Labour has been tackling the government over the bedroom tax.
Ed Miliband has raised it at Prime Minister's Question Time. He and other MPs have exposed the iniquities of the new legislation.
However, comments from the shadow employment minister pose the question as to whether Labour is opposed to it in principle or merely to the way it has been implemented.
Stephen Timms told Radio 4: "We have argued for the last two years that it would be fine to apply the penalty where people have refused to take smaller accommodation, but to penalise people when there's nowhere smaller to move is perverse."
In fact under the legislation a council or housing association will only offer a tenant smaller accommodation if they ask to move.
They are not obliged to move. They will be put under an economic "incentive" to do so - that is a significant cut in the paltry amount of money they live on.
For instance if they are on jobseeker's allowance they are expected to live on £71 a week. Some tenants with two "spare" bedrooms will have to pay an extra £20 a week from this paltry sum.
It is perverse to penalise people for not moving into smaller accommodation when there is none available, but it is also perverse to have introduced legislation which attempts to impoverish already poor people to drive them into smaller accommodation.
Saying that it's "fine" to penalise people for refusing to move to smaller accommodation implies support for the government's idea that people should only be given housing benefit for the number of bedrooms they supposedly need.
Judging "need" is based on the "bedroom standard" which originates from 1935, when overcrowding was commonplace and a bedroom for a couple would have been a step forward.
The bedroom standard, however, takes no account of real-life experience. The number of bedrooms you qualify for will vary through the life cycle.
Let's take one example, a single mother with two girls, living in a three-bedroom house.
To avoid paying the bedroom tax the family will have to move into a two-bed property. However, when one of the daughters turns 16 they would qualify for a three-bed house again.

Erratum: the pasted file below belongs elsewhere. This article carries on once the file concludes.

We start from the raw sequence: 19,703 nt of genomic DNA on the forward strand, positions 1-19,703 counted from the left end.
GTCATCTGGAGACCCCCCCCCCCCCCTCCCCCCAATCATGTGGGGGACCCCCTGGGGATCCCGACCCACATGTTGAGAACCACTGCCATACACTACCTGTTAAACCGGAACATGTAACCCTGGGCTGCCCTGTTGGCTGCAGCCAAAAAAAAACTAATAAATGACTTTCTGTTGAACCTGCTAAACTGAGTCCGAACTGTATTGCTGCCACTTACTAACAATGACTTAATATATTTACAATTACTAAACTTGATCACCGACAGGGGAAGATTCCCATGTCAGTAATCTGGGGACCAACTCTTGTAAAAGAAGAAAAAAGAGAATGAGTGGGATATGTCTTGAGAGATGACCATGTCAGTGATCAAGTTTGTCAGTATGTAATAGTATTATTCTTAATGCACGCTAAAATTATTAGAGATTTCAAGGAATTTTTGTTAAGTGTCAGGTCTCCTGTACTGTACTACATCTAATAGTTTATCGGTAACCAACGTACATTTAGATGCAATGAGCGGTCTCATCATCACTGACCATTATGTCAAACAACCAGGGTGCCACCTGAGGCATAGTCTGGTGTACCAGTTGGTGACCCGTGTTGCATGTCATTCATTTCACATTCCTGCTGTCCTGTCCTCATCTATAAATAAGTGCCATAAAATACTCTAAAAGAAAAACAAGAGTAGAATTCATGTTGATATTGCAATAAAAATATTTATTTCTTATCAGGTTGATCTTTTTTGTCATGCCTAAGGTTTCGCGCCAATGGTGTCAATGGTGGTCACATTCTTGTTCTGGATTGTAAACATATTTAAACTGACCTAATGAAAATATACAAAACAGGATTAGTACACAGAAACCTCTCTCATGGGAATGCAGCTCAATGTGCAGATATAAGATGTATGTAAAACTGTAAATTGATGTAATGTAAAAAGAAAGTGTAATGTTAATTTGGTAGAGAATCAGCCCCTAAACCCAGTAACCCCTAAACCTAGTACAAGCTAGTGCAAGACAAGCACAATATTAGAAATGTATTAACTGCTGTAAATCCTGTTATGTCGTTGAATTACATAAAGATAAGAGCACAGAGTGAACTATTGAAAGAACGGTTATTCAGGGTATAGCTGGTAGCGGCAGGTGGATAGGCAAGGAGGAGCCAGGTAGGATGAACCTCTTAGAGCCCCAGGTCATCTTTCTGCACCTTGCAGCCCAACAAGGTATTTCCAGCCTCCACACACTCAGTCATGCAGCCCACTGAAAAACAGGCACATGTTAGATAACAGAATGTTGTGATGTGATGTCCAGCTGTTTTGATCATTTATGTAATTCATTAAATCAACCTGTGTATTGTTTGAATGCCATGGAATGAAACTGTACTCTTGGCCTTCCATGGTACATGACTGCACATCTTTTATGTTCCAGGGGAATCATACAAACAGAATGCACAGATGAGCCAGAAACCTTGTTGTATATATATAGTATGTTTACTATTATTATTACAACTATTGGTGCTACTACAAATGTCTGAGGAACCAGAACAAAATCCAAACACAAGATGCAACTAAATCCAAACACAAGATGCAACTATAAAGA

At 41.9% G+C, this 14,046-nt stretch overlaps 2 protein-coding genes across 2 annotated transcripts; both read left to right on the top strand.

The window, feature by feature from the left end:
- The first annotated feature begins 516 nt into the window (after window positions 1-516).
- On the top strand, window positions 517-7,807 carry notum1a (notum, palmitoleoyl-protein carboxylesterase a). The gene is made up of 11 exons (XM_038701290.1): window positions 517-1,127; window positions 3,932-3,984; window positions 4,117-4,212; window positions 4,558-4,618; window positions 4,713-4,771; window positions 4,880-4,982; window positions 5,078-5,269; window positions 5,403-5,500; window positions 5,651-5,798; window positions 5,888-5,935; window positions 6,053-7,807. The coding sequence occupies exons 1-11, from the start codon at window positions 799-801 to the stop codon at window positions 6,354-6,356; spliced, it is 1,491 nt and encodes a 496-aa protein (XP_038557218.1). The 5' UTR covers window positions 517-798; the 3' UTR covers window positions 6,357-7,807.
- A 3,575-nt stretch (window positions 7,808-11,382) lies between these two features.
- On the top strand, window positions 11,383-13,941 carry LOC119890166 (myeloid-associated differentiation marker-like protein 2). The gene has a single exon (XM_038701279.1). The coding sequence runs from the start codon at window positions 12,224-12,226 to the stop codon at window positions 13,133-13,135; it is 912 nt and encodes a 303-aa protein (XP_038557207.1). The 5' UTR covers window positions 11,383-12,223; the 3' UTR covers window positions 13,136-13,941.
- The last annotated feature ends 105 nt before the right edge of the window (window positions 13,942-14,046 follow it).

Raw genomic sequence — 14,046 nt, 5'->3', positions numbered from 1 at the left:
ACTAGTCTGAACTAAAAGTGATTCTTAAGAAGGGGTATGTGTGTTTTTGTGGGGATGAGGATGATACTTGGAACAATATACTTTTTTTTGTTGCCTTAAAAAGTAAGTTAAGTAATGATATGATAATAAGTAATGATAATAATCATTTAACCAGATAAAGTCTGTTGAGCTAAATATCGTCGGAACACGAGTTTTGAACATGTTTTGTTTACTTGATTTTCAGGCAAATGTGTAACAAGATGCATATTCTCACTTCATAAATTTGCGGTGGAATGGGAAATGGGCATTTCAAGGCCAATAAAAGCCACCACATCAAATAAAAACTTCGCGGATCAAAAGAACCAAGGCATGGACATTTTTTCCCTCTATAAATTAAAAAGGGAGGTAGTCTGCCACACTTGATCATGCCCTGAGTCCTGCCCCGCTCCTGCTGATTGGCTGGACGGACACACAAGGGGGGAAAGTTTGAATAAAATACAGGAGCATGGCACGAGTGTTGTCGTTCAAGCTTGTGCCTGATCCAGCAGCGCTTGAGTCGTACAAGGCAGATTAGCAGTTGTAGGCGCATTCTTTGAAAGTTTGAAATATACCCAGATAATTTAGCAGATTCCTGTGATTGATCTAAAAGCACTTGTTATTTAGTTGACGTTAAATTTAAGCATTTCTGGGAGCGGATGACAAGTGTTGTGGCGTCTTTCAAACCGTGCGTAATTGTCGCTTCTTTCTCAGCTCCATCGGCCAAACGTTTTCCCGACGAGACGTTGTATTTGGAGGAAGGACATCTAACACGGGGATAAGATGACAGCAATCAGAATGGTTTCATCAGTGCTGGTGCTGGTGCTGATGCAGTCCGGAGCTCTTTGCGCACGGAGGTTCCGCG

Then when the first girl leaves home, it's back to a two-bed property. When the remaining daughter leaves home the mother would be deemed to be under-occupying and would have to move to a one-bed flat to avoid paying.
So in a few years they would go from three to two bedrooms, back to three, back to two and then to one. The mother would need to move house four times.
With more children the number of moves could be higher still.
How does this make sense? It's disruptive. It costs money to move. You cannot develop a stable life under such conditions.
In practice the shortage of homes of the "right" size means that there would not often be a property available, in which case even if a tenant had asked to move they'd still get stung by the tax.
In its own impact assessment the Department for Work and Pensions (DWP) admitted that there aren't enough one-bedroom properties available.
In my own town of Swindon there are more than 5,000 households - existing tenants who face the bedroom tax and those on the waiting list - who only qualify for a one-bed property.
Given the number of one-bed properties the council lets at the moment it would take it 50 years to accomodate these people - and then only if it shuts down the waiting list to new applicants.
The DWP's suggestion is that people leave the social sector and move to the private sector, where housing benefit is higher because of the much higher private rents. This would add to the benefit bill rather than cut it.
What tenants want from Labour is not for it to go along with the warped principles of the coalition government but a commitment to repeal the bedroom tax when elected.
This iniquitous piece of legislation is not directed at making the best use of existing stock.
Both pensioners and those tenants who do not qualify for housing benefit are not subject to the bedroom tax even if they have "spare" bedrooms.
The legislation is directed at penalising housing benefit recipients and forcing them into smaller homes or better paid work, even though the smaller homes and jobs of any kind are few and far between.
You cannot resolve the housing crisis by policing existing tenants as if they can be moved around like pawns from house to house.
You can only address the shortage by building council housing on a scale large enough to put the rise in the numbers on the waiting list in reverse.
Labour needs to commit to doing so.